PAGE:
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Any Tie Goes to the Bear

March 4, 2020  By Fred Jones

Why cockpit discipline must extend to ground procedures

(Photo: Alan Wilson / naturespicsonline.com)

Let’s be real – there is no statute of limitations on being stupid, but I am going to tell this story anyway. In our business, I have always said, “Little things, become big things”, and the discipline we apply (or lack thereof) can mean the difference between a safe and uneventful flight, and major problems.

Years ago, I was goose banding on the coast of Hudson’s Bay in the late Spring, between Cape Henrietta and Churchill, Manitoba – the area, generally, is referred-to as Polar Bear Alley. At that time of year, the bears are coming off the melting sea ice to spend their summers on the mainland. I have seen a hundred, or so, bears along that stretch of coast. On a warm Spring day, they can be seen sunning themselves or swimming.

As the Apex Predator in the area, they are largely oblivious to presence of a helicopter and its occupants – in the air or on the ground. They are most often seen on the beach or in the coastal grass, raising their heads to observe the helicopter and Goose Banding crew, with idle curiosity.

As many of you know, Canadian Geese molt while they are raising their young – and become flightless during this period. Every year, the geese wander in large groups with their young, on the mud flats along the coast of James Bay and Hudson’s Bay. It’s a great opportunity to band the birds, because they can be herded, like cattle, with a helicopter.


Once the geese have been herded in to a tight group, four occupants are placed by the helicopter around the group – to keep them from dispersing, again. The helicopter, its pilot, and its one remaining passenger, usually a Conservation Officer (CO) with a handgun, then lands on nearby dry ground – adjacent to the mud flats – and they set up a circular net corral. That means setting aluminum poles in the ground, with netting between them, with the side facing the coast left open.

Notionally, after the four people surrounding the geese have herded the flock in to the corral’s entrance, the entrance is closed behind them with more netting and poles. The geese are removed one-by-one and the banding process begins. They are also released one-by-one as they are banded. Setting the net takes about 15 to 20 minutes for two people. It should be said that the helicopter is equipped with a shotgun and slugs, but usually the first round in the magazine is a “cracker” shell, intended to scare the animal before resorting to the more lethal force of the slugs. One person is always identified to keep watch for bears.

On this particular day, it was sunny with almost calm winds. Under normal circumstances, once the helicopter lands and shuts down, the last two occupants begin the process of moving the net, the decoys (placed at the entrance of the corral, to leave the geese with the impression that their “friends are already here”), and the bands and paperwork to the nearby netting site. It takes two or three trips. The shotgun should be carried by the pilot each time a load is moved. It varies, but in this case the helicopter was located fairly close-by, about 50 metres from the netting area.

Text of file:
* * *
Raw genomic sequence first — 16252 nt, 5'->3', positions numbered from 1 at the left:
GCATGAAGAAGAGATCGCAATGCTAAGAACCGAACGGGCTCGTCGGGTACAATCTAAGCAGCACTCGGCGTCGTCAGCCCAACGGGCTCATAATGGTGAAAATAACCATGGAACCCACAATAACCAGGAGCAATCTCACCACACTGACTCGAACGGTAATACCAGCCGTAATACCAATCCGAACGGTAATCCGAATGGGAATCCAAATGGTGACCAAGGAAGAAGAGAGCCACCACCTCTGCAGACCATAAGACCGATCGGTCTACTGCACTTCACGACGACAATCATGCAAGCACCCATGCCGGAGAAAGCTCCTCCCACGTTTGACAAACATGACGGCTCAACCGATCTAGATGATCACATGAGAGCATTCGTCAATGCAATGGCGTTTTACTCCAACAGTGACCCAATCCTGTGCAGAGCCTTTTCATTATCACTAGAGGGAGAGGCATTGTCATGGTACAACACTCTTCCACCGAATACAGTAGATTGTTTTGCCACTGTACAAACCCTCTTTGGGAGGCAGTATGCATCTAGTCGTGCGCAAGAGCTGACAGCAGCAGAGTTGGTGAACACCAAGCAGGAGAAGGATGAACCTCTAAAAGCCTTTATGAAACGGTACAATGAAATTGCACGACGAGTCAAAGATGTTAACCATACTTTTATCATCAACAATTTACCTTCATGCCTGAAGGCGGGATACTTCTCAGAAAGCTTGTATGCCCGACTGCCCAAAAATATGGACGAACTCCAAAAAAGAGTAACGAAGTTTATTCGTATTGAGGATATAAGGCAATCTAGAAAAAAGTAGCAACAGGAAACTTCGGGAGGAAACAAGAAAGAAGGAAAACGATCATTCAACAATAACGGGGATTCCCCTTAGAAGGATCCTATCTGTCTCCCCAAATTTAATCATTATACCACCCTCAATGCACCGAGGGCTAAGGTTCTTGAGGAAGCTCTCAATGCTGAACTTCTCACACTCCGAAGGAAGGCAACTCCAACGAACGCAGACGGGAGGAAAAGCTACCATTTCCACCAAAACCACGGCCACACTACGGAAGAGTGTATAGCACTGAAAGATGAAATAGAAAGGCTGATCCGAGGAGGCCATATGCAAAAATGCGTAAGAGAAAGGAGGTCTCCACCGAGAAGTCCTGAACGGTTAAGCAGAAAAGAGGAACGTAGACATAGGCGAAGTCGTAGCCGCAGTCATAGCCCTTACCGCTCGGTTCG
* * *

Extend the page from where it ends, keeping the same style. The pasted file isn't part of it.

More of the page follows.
After landing, while the aircraft was cooling down, the CO took the net to the nearby netting site and began to set up. After cooling-down the aircraft and shutting down, I started to unload the remaining equipment and paperwork. Notably, given the near-calm winds, I did not tie down the blades. On the first trip to move the gear, I did not bring the shotgun. As I arrived at the netting site, the CO remarked with some alarm, “There is a bear approaching us from the West – and he’s running!”.

Sure enough, there was an adult bear running directly toward us. Realizing now, that I was without the shotgun, I sprinted toward the helicopter, but I could see the bear was planning to converge with my trajectory at the helicopter. (He’s probably done that calculation a million times.) I could see that he would likely arrive there slightly after me.

I can still remember thinking, “Do I get the shotgun out of the baggage compartment – still in it’s case, but unlocked and unloaded – or do I try and start the helicopter and hope that the movement and noise slows him down? I imagined myself struggling with the soft case and the shells – I opted for the helicopter and an abbreviated start procedure… As soon as I hit the starter and the engine began to whine, I could see the bear slowing down, and re-thinking his lunch plans. He slowed to a stop about 40 metres away, and began to retreat as I lifted the helicopter into the air. I learned to apply cockpit discipline to procedures on the ground, too. | H

Fred Jones is CEO of the Helicopter Association of Canada.


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